In the group filter above, we specify that events are grouped by their start date, otherwise the post date is used. I was unfamiliar with this "object" variable - the only place I see it referenced in the Craft docs is in the Assets section. I didn't even realize you could write a Twig output statement inside the argument to a filter. But it works!

It's also worth noting that if you compare the two places where I do this above, the group filter wraps the statement in a single brace { }, while the supersort filter takes the more familiar double brace {{ }}. I still have no idea why this is the case, but if you dig into the app/etc/templating/twigextensions/CraftTwigExtension.php file, you'll see that Craft's group filter wraps the input in a single brace, so you end up with the double brace:

public function groupFilter($arr, $item)
  $groups = array();

  $template = '{'.$item.'}';
  $safeMode = $this->environment->isSafeMode();

  foreach ($arr as $key => $object)
    $value = craft()->templates->renderObjectTemplate($template, $object, $safeMode);
    $groups[$value][] = $object;

  return $groups;

This appears to be the only filter that does this. I'm sure there's a reason for it, but for quite some time I just thought what I was trying to do wasn't possible, instead of the syntax error it ended up being.

Anyway! Moving on, we output the entries by month in reverse order (so that the furthest past month shows last).

{# second, we sort and output in reverse order #}
{% for monthNum, month in monthlyEntries|supersort('krsort') %}

  {% set eventType = 'archived' %}
  {% if monthNum|date('Y-m') >= currentDate|date('Y-m') %}
    {% set eventType = 'upcoming' %}
  {% endif %}

  {% if monthNum|date('Y-m') >= sixMonthsAgo|date('Y-m') and monthNum|date('Y-m') <= currentDate|date('Y-m') %}
    {% set eventType = 'recent' %}
  {% endif %}

  {% if monthNum|date('Y-m') == currentDate|date('Y-m') %}
    {% set eventType = 'current' %}
  {% endif %}

  <div class="m-news-month m-news-month--{{ eventType }}" data-year="{{ monthNum|date('Y') }}">

    <h2 class="m-news-month__heading">{{ month.monthName }}</h2>
    <ul class="grid">
    {% spaceless %}
    {% for newsEntry in month.entries %}
      <li class="grid__item" data-item-date="{% if newsEntry.type == 'event' %}{{ newsEntry.eventStartDate|date('Y-m-d') }}{% else %}{{ newsEntry.postDate|date('Y-m-d') }}{% endif %}">
      {% include 'components/_entry-tile' with { entry: newsEntry } %}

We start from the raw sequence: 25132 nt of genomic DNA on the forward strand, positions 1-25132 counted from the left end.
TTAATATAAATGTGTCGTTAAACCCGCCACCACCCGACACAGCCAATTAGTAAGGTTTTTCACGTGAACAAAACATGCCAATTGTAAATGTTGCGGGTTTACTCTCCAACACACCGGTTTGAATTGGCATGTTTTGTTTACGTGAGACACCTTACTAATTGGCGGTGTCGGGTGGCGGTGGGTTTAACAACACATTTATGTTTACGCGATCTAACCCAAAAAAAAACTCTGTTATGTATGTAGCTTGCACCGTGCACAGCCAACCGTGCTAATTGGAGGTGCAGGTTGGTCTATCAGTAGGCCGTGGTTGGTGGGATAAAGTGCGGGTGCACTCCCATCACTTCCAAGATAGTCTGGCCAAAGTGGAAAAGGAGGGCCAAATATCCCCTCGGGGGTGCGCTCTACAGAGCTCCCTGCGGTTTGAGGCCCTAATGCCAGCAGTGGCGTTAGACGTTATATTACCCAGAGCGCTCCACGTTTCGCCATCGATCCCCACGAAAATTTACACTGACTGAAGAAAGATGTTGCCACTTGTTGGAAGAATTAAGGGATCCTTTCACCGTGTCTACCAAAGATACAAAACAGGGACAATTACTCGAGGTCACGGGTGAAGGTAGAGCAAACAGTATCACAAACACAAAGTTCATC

{% endfor %}
    {% endspaceless %}

{% endfor %}

Using JavaScript, I would then show or hide month blocks based on either their event type (e.g. 'recent') or their data-year attribute when the user changed the filter. You could certainly make a more advanced version of this that loads in the data via AJAX rather than doing it all up front, but this site didn't have a particularly high volume of entries, so this solution worked fine.

Searching For Entry Types

Recently, a client asked why searching for "Editorial" returned no results on their site, when there was an Entry Type named Editorial, which had several entries. The word appeared on each of those entries on the front-end, because the template pulled the entry type name to display, but it wasn't actually contained in the title or fields of those entries.

Well it turns out that Craft doesn't index entry type names, nor is there an easy way to do so.

Instead, the solution I found was to install the Preparse plugin. I'd heard of this one, but had avoided using it for fear of overcomplicating things. However, after using it for this, I can see the benefits. If you're unfamiliar, basically what this plugin does is allow you to create a field that runs Twig code when an entry is saved, and saves the output of that Twig code to a (probably hidden) field on the entry.

In this particular example, I created a Preparse field called "Entry Type Name", which just runs this code:

{{ }}

For an entry type called "Editorial", that will save the value "Editorial" to the Entry Type Name field. Pretty simple. From there, you just need to add that field to applicable entry types, and then re-save the entries to get the Preparse field value to generate.

Hot tip: If you don't want to save each entry individually, you can edit a section, and save it without changing anything. This will re-save all the entries in the section automatically, which is a much more efficient use of your time.

That's all well and good, but here's what it allows you to do in your search results template:

{% set results = craft.entries({
  'search' : query ~ ' OR entryTypeName:' ~ query,
  'order' : 'score'
}) %}

This means that you'll get search result hits for "Editorial" on any entry that contains the word "Editorial" (as the default Craft search would) plus any entry that has the entry type of "Editorial" (provided the entryTypeName field has been added to that entry, and it's been saved).

This is an extremely simple example, but if you're having difficulty getting the correct entries to show up in search results, you could use a Preparse field to generate any keywords you want based on Twig markup, where the entry variable is available to you.

That's a wrap!

Hopefully some of that was useful to you. Have questions? Have a better solution to one of the issues above? Tweet me @GregorTerrill.